Just like in your conventional gas-powered vehicle, there are ways that you can improve the mileage you get out of each charge. Similar to their counterparts, EVs will get more range if you drive smoothly and don’t accelerate to hard and fast. Your electric motor adds charge when it slows the car down, so you should enable your car’s maximum regenerative setting. On top of this, keep it light if you are trying to get the most range possible. A a roof rack can affect fuel efficiency in internal combustion vehicles by as much as 25%. This is the same for EVs, so keeping the weight on the lighter side will help you get better range overall.
Questions About EV Performance:
Does my EV perform as well as a gas-powered car?
How fast does my EV go?
Can I take my EV off-roading?
They do! While the characteristics of each respective vehicle give you a different experience, they both perform similarly. EVs have extraordinary acceleration, with some EVs hitting 0 to 60 in just two seconds. On the other hand, gas-powered cars still rank higher when it comes to producing top speeds. Right now, EVs top out at around 200 mph while gas-powered vehicles have top speeds around 300 mph.
It depends on the model. The average top speed of an electric vehicle is 110 mph, but some can reach up to 200 mph.
EVs traditionally are more equipped to drive well and perform their best while in more densely populated areas, due to the slower speeds and proximity to charging stations. This, however, does not mean that an EV could never be a great choice for off-roading. Electric vehicles are often much lighter than their gas-powered counterparts and have faster acceleration. Read more about off-road in an EV in this article. Also, check out this video of the all-new Toyota bZ4X all-electric vehicle getting down & dirty in some mud: Don’t forget to Subscribe to our YouTube & Turn on the 🔔 to never miss a video!
Questions About EV Cost:
Why are EVs so expensive?
Can I buy an EV that’s Used?
Will my car insurance cost more for an EV?
How expensive is it to install an EV charger at my house?
How can I reduce the cost of charging an EV?
EVs come in a variety of different price points, and some are more expensive than others. The main offender is the cost of the batteries that power EVs. EVs are powered by ion-lithium batteries, and lithium is an expensive commodity. Compare the similar all-new 2022 Toyota bZ4x starting MSRP at $42,000 (Just a bit under the starting MSRP of a 2022 Toyota Highlander for example), to a 2022 Tesla Model X with a starting MSRP of $114,990.
Just like gas-powered vehicles, you indeed can purchase Used EVs. Check out our current selection of Used Electric & Hybrid vehicles.
Insuring an electric vehicle works the same as insuring any vehicle, and because insurance costs are based primarily on how much it will cost the insurer to repair or replace your vehicle in the case of an accident, EVs typically cost a bit more to insure than gas-powered vehicles.
L1 chargers come with the purchase of an EV and don’t cost anything extra. They use a standard outlet, so there is not additional cost of installation either. I dedicated L2 charger installed by an electrician can cost anywhere between $300 and $1,200. If your home is not equip with a 240-volt connection, it will likely cost a bit more.
It’s easier than you might think. Charging at home with an L1 or L2 charger is usually less expensive than at a public charging station. Many utilities also have lower electricity rates during the night when demand is lower, which can be especially advantageous for EV owners since that’s when charging typically occurs. You can also find places that offer free charging as well. Consider downloading an App for your mobile device that can help you locate free charging in your area.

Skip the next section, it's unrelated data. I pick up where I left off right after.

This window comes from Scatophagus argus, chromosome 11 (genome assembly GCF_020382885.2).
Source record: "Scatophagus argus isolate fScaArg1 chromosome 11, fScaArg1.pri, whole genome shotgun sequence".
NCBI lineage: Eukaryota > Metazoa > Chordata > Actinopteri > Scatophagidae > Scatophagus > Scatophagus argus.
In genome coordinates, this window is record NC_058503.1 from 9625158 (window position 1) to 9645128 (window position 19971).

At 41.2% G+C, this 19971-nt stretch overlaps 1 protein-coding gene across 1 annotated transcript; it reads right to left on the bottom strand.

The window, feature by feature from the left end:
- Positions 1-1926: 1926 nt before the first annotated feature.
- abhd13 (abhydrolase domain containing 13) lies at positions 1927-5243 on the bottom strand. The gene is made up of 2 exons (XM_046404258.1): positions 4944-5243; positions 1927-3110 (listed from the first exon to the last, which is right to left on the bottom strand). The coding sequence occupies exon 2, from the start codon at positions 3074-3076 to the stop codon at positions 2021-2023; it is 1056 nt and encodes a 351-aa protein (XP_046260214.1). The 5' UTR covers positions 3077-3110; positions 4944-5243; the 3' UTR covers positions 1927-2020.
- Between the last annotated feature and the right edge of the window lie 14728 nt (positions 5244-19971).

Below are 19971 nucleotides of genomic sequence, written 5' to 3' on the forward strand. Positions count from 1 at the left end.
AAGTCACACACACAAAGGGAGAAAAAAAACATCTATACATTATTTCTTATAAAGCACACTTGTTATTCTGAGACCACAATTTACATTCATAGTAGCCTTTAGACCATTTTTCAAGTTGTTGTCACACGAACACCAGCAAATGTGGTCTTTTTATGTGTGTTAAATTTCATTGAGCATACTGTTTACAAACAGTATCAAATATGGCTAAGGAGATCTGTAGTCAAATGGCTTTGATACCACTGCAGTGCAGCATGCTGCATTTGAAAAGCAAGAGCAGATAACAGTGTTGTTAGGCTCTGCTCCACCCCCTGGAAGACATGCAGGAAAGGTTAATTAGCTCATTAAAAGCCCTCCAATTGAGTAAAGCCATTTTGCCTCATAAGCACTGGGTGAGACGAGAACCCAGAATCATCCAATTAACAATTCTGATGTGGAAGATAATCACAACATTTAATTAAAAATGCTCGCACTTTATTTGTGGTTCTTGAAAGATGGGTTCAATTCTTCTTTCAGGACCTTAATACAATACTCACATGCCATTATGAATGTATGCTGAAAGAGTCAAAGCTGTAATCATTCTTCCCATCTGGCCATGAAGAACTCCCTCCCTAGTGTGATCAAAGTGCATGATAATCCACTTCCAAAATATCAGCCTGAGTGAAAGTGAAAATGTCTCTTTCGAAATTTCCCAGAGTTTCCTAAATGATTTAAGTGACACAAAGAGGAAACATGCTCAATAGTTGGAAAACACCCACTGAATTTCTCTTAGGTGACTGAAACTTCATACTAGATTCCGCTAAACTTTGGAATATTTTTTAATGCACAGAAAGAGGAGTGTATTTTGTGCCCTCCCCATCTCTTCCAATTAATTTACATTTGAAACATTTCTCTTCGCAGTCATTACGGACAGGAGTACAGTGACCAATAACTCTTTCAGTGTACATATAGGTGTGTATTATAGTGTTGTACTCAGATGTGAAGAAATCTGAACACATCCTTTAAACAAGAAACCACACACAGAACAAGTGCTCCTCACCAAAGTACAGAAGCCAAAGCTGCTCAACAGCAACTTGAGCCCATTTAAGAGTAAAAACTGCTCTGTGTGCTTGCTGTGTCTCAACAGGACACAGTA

Questions About Cash Incentive & Rebates:
How do EV tax credits work?
Do I qualify for the new 2022 Federal Tax Credits for New All-Electric and Plug-in Hybrid Vehicles?
Taking advantage of incentives and rebates can make many electric vehicles very affordable! EV tax credits are available at the federal level, and a number of states also have their own EV tax credits and rebates. Read more about how to receive these benefits and how to apply for them at Oregon.gov: Clean Vehicle Rebate Program.
This credit applies to all electric and plug-in vehicles, but specific credit amounts can be found via the U.S. Department of Energy’s website. All electric and plug-in hybrid vehicles that were purchased new in or after 2010 MAY be eligible for a federal income tax credit of up to $7,500, according to the US Department of Energy. Read more about it at www.fueleconomy.org.
Questions About EV Maintenance & Technology:
Do EVs have engines?
Do EVs require special maintenance?
Can I replace my EV battery?
Does my EV have a transmission?
They do not. Instead of fuel tanks and an internal combustion engine, EVs use rechargeable batteries and have electric motors.
Trained EV technicians perform maintenance and repairs. You can find EV technicians at dealerships or an independent repair shop, just like with gasoline powered vehicles. Battery checks twice a year are necessary, but due to the fact that EVs are more simple machines and don’t have traditional transmissions or engines, there’s less to maintain, break down, and fix.
While some older EV models cannot have their batteries replaced, electric vehicles don’t typically require battery replacements as today’s batteries can last for hundreds of thousands of miles.
EVs don’t require enormous gasoline engines, transmissions, and many other components you would find in a gas-powered car. Because of this, they are often more spacious inside than their gas-powered counterparts.
Questions About EV Sustainability:
Do EVs cause pollution?
Can EV batteries be recycled?
Electric vehicles generally score above 100 MPGe (the EV equivalent of miles per gallon) and electric motors are much more efficient than even the best engines, which means less energy is expelled as waste and more energy is used to propel the vehicle.
Once your electric vehicle’s battery components are dead (which likely won’t happen for t least 10 years) you can indeed recycle it. While not every part of the battery is recyclable, new processes are expected that could push upwards of 90% EV battery recycling, minimizing as much environmental impact as possible.